The rise in global demand for nuclear energy is heavily concentrated in emerging and aspiring Asian powers. While nuclear power may alleviate energy shortages and climate change concerns, the promotion of nuclear energy compounds Asia’s nuclear weapon proliferation problems alongside nuclear power safety risks. All this is exacerbated by rising geopolitical tensions in Asia with more assertive policies – especially from China – in the region testing regional stability.
Against this perilous setting, Nuclear Debates in Asia: The Role of Geopolitics and Domestic Processes – a new book by the Rising Powers Initiative (RPI) at the Sigur Center for Asian Studies – questions the extent to which we can infer nuclear thinking simply from external conditions and instead considers policy thinking on nuclear power and proliferation in Asia to be more complex and variegated than often posited. In this Asia Report, we present analysis offered at a recent RPI book launch event at the Elliott School for International Studies at George Washington University (GWU) with commentary by several of the authors on South Korea, Japan, China, and Taiwan. You can also listen to the event’s audio on the Sigur Center’s website.
Five Important Findings in the Book
The Nuclear Debates in Asia book found several illuminating common features across Asia:
- First, decision making on nuclear issues is still largely centrally controlled in a process dominated by elites in both democratic and authoritarian states.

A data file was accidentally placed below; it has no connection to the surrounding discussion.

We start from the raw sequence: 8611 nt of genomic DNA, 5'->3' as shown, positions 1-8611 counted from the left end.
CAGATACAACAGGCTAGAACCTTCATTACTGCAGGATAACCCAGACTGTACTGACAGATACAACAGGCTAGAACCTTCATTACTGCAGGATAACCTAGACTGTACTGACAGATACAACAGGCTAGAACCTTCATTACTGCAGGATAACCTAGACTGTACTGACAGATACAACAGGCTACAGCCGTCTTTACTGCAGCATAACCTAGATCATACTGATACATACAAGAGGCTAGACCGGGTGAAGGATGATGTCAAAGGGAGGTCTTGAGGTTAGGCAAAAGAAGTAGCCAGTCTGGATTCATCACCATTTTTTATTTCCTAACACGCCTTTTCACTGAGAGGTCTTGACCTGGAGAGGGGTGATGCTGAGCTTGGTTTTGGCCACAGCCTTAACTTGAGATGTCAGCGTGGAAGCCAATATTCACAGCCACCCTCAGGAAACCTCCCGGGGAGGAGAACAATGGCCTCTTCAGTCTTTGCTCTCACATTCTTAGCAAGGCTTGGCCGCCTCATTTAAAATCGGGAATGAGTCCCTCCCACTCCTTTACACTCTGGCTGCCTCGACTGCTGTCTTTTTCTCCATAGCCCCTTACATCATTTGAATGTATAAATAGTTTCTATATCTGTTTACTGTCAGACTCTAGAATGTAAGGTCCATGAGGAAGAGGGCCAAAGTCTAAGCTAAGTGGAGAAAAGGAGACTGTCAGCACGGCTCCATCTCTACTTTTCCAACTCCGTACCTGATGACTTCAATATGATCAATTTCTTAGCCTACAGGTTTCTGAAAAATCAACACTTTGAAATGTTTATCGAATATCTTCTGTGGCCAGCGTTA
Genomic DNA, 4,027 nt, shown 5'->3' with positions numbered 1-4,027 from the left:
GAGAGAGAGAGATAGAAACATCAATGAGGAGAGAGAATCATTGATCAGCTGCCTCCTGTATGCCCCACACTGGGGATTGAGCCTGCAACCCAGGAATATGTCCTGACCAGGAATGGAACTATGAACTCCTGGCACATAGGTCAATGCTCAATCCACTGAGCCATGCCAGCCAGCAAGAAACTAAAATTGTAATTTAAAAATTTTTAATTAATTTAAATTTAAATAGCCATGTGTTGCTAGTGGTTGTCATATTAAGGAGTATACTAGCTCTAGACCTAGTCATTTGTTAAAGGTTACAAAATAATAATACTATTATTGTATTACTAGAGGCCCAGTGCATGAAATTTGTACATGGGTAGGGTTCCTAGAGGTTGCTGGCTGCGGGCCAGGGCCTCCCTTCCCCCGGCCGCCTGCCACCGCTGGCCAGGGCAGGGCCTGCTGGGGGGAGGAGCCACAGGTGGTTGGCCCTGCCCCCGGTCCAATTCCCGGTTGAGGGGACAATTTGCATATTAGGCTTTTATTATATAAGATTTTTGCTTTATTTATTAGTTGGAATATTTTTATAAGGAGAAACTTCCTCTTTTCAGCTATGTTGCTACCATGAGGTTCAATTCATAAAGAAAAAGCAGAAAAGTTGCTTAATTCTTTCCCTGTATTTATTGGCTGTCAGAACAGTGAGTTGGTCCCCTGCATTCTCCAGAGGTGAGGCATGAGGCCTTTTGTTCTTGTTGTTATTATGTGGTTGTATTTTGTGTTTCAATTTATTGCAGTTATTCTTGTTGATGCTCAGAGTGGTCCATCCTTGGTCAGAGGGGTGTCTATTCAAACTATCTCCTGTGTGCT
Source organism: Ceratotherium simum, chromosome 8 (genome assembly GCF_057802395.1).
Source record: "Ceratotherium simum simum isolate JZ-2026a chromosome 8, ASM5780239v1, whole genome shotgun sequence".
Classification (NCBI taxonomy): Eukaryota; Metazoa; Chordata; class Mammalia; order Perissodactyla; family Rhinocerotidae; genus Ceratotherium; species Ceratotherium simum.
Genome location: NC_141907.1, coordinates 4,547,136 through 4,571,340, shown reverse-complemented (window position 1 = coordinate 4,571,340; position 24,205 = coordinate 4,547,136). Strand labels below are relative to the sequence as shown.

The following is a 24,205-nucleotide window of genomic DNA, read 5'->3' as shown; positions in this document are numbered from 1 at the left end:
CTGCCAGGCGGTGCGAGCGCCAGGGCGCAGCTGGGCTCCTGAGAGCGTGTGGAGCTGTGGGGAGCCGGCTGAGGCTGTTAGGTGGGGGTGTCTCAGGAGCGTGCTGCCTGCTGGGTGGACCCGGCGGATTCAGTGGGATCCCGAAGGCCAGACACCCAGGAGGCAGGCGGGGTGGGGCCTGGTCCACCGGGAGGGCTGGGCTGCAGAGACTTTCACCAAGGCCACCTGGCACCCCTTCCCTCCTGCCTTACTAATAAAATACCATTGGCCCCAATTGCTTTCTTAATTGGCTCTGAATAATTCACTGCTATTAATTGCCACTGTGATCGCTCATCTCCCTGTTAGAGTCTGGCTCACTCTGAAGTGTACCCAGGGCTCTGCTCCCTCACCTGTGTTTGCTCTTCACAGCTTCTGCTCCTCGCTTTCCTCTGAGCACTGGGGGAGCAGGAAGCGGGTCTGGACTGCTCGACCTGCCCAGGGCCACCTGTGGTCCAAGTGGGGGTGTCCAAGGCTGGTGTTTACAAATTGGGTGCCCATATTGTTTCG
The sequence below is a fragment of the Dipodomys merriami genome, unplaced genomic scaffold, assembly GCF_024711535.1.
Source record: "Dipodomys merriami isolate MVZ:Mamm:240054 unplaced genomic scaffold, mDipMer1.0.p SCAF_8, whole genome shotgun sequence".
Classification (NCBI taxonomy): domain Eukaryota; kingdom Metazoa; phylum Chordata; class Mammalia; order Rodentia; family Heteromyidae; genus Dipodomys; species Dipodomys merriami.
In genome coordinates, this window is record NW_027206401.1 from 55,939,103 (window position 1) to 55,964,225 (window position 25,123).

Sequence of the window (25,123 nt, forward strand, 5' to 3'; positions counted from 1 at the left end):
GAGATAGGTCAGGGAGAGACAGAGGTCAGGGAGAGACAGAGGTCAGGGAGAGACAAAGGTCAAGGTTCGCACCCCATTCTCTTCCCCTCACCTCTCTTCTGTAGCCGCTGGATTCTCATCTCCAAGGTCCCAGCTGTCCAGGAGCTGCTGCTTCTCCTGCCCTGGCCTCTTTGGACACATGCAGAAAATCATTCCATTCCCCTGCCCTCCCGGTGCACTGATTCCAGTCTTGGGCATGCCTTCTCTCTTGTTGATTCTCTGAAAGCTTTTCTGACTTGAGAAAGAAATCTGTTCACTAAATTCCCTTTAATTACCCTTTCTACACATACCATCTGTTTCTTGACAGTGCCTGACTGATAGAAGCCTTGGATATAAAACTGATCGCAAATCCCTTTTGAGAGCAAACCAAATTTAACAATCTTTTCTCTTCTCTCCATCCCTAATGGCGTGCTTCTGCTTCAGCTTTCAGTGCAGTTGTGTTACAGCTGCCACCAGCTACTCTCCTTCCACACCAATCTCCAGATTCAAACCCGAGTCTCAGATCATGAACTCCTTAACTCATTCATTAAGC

- Second, this stranglehold on nuclear decision making has at times been confronted by grassroots level movements often focused on a specific nuclear question (e.g. protests against nuclear power plants or reprocessing facilities, anti-nuclear weapon groups) especially as pluralism is on the rise in parts of Southeast Asia, Japan, India, and even China.
- Third, nuclear weapons policy has been remarkably consistent despite tremendous external security challenges (particularly China’s ascendancy) and the rise of so-called “resource nationalism” alongside growing energy demands. Instead, nuclear policy appears to be relatively insulated from the whims of populist Nationalism.
- Fourth, the overall center of gravity in most of the countries studied shows the dominance of a Realist-Globalist coalition.
- Finally, Pakistan remains the outlier in this trend with nuclear debates essentially dominated by elites with Nationalist
A series of ASEAN meetings including the 22nd ASEAN Regional Forum (ARF) and the 48th ASEAN Foreign Ministers’ Meeting (AMM) took place from August 1-6 in Kuala Lumpur. Concerns over territorial disputes in the South China Sea came under the spotlight at these meetings, with ASEAN’s foreign ministers struggling until the eleventh hour to issue a joint statement. In this Policy Alert, we examine reactions from China, Russia, India, Japan, and South Korea to last week’s ASEAN meetings.
Chinese media defended accusations by other nations regarding China’s land reclamation activities in the South China Sea. (more…)Continue Reading →